David Bourget (Western Ontario)
David Chalmers (ANU, NYU)
Rafael De Clercq
Jack Alan Reynolds
Learn more about PhilPapers
Synthese 184 (3):387–405 (2012)
In this paper we shed new light on the Argument from Disagreement by putting it to test in a computer simulation. According to this argument widespread and persistent disagreement on ethical issues indicates that our moral opinions are not influenced by any moral facts, either because no such facts exist or because they are epistemically inaccessible or inefficacious for some other reason. Our simulation shows that if our moral opinions were influenced at least a little bit by moral facts, we would quickly have reached consensus, even if our moral opinions were affected by factors such as false authorities, external political shifts, and random processes. Therefore, since no such consensus has been reached, the simulation gives us increased reason to take seriously the Argument from Disagreement. Our conclusion is however not conclusive; the simulation also indicates what assumptions one has to make in order to reject the Argument from Disagreement. The simulation algorithm we use builds on the work of Hegselmann and Krause (J Artif Soc Social Simul 5(3); 2002, J Artif Soc Social Simul 9(3), 2006)
|Keywords||Hegselmann–Krause Disagreement Simulation Meta-ethics Moral realism Opinion dynamics|
|Categories||categorize this paper)|
Setup an account with your affiliations in order to access resources via your University's proxy server
Configure custom proxy (use this if your affiliation does not provide a proxy)
|Through your library|
References found in this work BETA
Richard Boyd (1988). How to Be a Moral Realist. In G. Sayre-McCord (ed.), Essays on Moral Realism. Cornell University Press. 181-228.
Nicolai Hartmann (1967). Ethics. New York, Humanities Press.
Russ Shafer-Landau (2003/2005). Moral Realism: A Defence. Oxford University Press.
Folke Tersman (2006). Moral Disagreement. Cambridge University Press.
Citations of this work BETA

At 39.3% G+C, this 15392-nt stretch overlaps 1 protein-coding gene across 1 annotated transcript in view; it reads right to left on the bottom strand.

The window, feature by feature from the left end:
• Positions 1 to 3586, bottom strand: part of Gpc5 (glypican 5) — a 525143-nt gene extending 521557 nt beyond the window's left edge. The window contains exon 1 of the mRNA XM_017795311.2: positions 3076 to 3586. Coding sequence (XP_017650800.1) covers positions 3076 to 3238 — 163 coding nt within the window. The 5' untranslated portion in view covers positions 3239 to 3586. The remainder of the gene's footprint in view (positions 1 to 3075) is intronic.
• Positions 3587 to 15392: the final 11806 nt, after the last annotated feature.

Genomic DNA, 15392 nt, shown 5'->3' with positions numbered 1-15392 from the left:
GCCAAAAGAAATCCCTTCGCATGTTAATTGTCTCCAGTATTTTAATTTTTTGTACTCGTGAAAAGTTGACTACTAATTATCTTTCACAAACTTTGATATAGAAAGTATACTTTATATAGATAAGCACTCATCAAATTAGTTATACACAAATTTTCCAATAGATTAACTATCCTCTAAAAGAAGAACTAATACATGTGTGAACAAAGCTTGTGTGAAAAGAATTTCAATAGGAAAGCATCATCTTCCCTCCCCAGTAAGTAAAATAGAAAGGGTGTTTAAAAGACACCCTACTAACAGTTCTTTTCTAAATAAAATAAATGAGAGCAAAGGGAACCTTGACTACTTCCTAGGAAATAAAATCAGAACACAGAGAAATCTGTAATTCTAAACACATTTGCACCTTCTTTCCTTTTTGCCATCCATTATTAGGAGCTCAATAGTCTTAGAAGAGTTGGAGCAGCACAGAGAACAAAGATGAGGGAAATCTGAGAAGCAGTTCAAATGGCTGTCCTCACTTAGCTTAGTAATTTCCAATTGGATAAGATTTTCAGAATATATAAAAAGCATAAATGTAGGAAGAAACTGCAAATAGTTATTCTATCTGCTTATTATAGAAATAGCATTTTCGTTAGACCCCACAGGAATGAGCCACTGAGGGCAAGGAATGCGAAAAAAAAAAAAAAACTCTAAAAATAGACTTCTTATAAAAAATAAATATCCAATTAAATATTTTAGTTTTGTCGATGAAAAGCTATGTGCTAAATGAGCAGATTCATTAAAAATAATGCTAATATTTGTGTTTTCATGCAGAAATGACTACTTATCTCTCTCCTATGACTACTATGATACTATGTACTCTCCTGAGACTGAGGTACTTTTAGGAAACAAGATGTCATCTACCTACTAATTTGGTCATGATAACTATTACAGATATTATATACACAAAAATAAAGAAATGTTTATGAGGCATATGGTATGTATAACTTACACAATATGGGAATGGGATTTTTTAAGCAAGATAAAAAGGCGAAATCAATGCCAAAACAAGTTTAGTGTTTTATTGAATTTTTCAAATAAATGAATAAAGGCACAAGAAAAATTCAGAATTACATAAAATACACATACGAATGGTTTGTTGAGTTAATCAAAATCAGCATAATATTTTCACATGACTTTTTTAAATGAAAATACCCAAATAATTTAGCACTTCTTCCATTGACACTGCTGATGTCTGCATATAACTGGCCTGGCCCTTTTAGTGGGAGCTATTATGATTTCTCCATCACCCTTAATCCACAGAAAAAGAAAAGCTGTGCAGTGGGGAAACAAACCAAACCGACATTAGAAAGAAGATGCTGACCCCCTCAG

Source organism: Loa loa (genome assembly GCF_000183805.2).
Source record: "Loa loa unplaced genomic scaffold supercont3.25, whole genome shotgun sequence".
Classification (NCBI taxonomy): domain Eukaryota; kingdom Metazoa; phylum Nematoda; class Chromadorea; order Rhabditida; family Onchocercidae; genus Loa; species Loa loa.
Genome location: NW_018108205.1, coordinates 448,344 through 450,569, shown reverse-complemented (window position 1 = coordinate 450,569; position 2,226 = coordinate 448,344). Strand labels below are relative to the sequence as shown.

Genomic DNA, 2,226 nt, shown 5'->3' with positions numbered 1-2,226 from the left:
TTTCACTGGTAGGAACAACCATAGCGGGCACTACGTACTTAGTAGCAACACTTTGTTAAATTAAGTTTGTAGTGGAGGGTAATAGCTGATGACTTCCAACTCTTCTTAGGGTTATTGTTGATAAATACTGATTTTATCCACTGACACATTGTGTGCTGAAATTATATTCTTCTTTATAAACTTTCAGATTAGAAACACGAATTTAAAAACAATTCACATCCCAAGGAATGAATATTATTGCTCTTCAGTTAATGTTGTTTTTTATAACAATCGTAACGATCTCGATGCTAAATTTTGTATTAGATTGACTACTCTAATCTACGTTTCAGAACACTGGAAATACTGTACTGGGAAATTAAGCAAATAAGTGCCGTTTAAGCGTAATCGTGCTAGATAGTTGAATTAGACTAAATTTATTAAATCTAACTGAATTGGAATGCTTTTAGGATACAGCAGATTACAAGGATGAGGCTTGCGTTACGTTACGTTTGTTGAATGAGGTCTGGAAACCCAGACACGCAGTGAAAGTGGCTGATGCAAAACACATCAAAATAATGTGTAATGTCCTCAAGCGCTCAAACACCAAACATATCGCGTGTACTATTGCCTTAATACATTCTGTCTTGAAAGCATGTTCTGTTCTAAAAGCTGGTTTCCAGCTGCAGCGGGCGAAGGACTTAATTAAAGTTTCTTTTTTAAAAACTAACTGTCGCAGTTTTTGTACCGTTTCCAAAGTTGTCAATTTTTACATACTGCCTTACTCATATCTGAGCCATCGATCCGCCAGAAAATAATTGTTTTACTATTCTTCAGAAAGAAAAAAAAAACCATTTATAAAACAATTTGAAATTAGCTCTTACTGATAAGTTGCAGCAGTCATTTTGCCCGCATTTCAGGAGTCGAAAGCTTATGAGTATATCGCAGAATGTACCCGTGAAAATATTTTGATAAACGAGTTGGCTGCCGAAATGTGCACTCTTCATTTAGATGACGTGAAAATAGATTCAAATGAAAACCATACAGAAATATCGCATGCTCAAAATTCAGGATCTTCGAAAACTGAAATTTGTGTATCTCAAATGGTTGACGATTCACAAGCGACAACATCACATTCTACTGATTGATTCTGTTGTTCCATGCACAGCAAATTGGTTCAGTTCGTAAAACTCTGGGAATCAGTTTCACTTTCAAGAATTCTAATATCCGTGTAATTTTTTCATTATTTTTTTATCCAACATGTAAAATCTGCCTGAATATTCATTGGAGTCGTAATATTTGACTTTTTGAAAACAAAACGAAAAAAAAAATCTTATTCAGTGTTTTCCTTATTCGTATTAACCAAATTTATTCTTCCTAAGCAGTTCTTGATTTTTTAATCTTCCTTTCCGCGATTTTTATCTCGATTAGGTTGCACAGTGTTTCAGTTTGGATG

Aron Vallinder & Erik J. Olsson (2013). Do Computer Simulations Support the Argument From Disagreement? Synthese 190 (8):1437-1454.
Ulrich Krause & Rainer Hegselmann (2009). Deliberative Exchange, Truth, and Cognitive Division of Labour: A Low-Resolution Modeling Approach. Episteme 6 (2):130-144.
Similar books and articles
Jordi Fernández (2003). Explanation by Computer Simulation in Cognitive Science. Minds and Machines 13 (2):269-284.
Nick Bostrom (2011). A Patch for the Simulation Argument. Analysis 71 (1):54 - 61.
Wendy S. Parker (2008). Computer Simulation Through an Error-Statistical Lens. Synthese 163 (3):371 - 384.
Margaret Morrison (2009). Models, Measurement and Computer Simulation: The Changing Face of Experimentation. Philosophical Studies 143 (1):33 - 57.
Mr István A. Aranyosi, The Doomsday Simulation Argument. Or Why Isn't the End Nigh, and You're Not Living in a Simulation.
Matthew W. Parker (2009). Computing the Uncomputable; or, the Discrete Charm of Second-Order Simulacra. Synthese 169 (3):447 - 463.
Stephen P. Stich & Shaun Nichols (1995). Second Thoughts on Simulation. In Martin Davies & Tony Stone (eds.), Mental Simulation. Blackwell.
Sarah McGrath (2007). Moral Disagreement and Moral Expertise. In Russ Shafer-Landau (ed.), Oxford Studies in Metaethics Vol. 4. Oxford University Press. 87-108.
Added to index2010-05-08
Total downloads71 ( #20,386 of 1,102,949 )
Recent downloads (6 months)1 ( #297,435 of 1,102,949 )
How can I increase my downloads?